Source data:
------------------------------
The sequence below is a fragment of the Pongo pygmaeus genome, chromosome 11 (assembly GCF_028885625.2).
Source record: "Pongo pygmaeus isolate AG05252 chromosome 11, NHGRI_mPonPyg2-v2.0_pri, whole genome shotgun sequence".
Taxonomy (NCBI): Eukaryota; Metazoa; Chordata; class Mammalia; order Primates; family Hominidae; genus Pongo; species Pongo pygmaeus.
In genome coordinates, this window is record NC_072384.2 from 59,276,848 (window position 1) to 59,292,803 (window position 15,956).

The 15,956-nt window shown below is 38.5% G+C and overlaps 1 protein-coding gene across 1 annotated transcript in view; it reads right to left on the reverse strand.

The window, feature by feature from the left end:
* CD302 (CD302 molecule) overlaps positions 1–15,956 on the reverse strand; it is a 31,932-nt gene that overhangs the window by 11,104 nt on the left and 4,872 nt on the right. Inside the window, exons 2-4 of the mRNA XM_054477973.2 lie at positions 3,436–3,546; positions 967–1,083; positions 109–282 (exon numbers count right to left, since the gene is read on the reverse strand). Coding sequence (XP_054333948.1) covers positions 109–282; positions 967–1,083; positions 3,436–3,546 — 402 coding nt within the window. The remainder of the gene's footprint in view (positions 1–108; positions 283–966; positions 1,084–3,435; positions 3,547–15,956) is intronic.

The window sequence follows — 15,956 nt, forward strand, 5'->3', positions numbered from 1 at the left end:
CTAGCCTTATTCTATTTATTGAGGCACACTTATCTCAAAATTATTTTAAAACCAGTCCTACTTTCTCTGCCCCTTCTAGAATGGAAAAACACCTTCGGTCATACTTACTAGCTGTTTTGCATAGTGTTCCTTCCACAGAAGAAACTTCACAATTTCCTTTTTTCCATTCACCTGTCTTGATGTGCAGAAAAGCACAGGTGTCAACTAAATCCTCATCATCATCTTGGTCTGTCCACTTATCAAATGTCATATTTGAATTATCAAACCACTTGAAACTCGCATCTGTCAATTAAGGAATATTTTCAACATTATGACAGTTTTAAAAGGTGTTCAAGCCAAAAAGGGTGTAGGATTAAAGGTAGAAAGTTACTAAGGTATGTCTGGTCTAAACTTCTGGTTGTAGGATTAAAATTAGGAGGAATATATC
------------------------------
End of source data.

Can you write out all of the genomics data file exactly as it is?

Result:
The sequence below is a fragment of the Pongo pygmaeus genome, chromosome 11 (assembly GCF_028885625.2).
Source record: "Pongo pygmaeus isolate AG05252 chromosome 11, NHGRI_mPonPyg2-v2.0_pri, whole genome shotgun sequence".
Taxonomy (NCBI): Eukaryota; Metazoa; Chordata; class Mammalia; order Primates; family Hominidae; genus Pongo; species Pongo pygmaeus.
In genome coordinates, this window is record NC_072384.2 from 59,276,848 (window position 1) to 59,292,803 (window position 15,956).

The 15,956-nt window shown below is 38.5% G+C and overlaps 1 protein-coding gene across 1 annotated transcript in view; it reads right to left on the reverse strand.

The window, feature by feature from the left end:
* CD302 (CD302 molecule) overlaps positions 1–15,956 on the reverse strand; it is a 31,932-nt gene that overhangs the window by 11,104 nt on the left and 4,872 nt on the right. Inside the window, exons 2-4 of the mRNA XM_054477973.2 lie at positions 3,436–3,546; positions 967–1,083; positions 109–282 (exon numbers count right to left, since the gene is read on the reverse strand). Coding sequence (XP_054333948.1) covers positions 109–282; positions 967–1,083; positions 3,436–3,546 — 402 coding nt within the window. The remainder of the gene's footprint in view (positions 1–108; positions 283–966; positions 1,084–3,435; positions 3,547–15,956) is intronic.

The window sequence follows — 15,956 nt, forward strand, 5'->3', positions numbered from 1 at the left end:
CTAGCCTTATTCTATTTATTGAGGCACACTTATCTCAAAATTATTTTAAAACCAGTCCTACTTTCTCTGCCCCTTCTAGAATGGAAAAACACCTTCGGTCATACTTACTAGCTGTTTTGCATAGTGTTCCTTCCACAGAAGAAACTTCACAATTTCCTTTTTTCCATTCACCTGTCTTGATGTGCAGAAAAGCACAGGTGTCAACTAAATCCTCATCATCATCTTGGTCTGTCCACTTATCAAATGTCATATTTGAATTATCAAACCACTTGAAACTCGCATCTGTCAATTAAGGAATATTTTCAACATTATGACAGTTTTAAAAGGTGTTCAAGCCAAAAAGGGTGTAGGATTAAAGGTAGAAAGTTACTAAGGTATGTCTGGTCTAAACTTCTGGTTGTAGGATTAAAATTAGGAGGAATATATC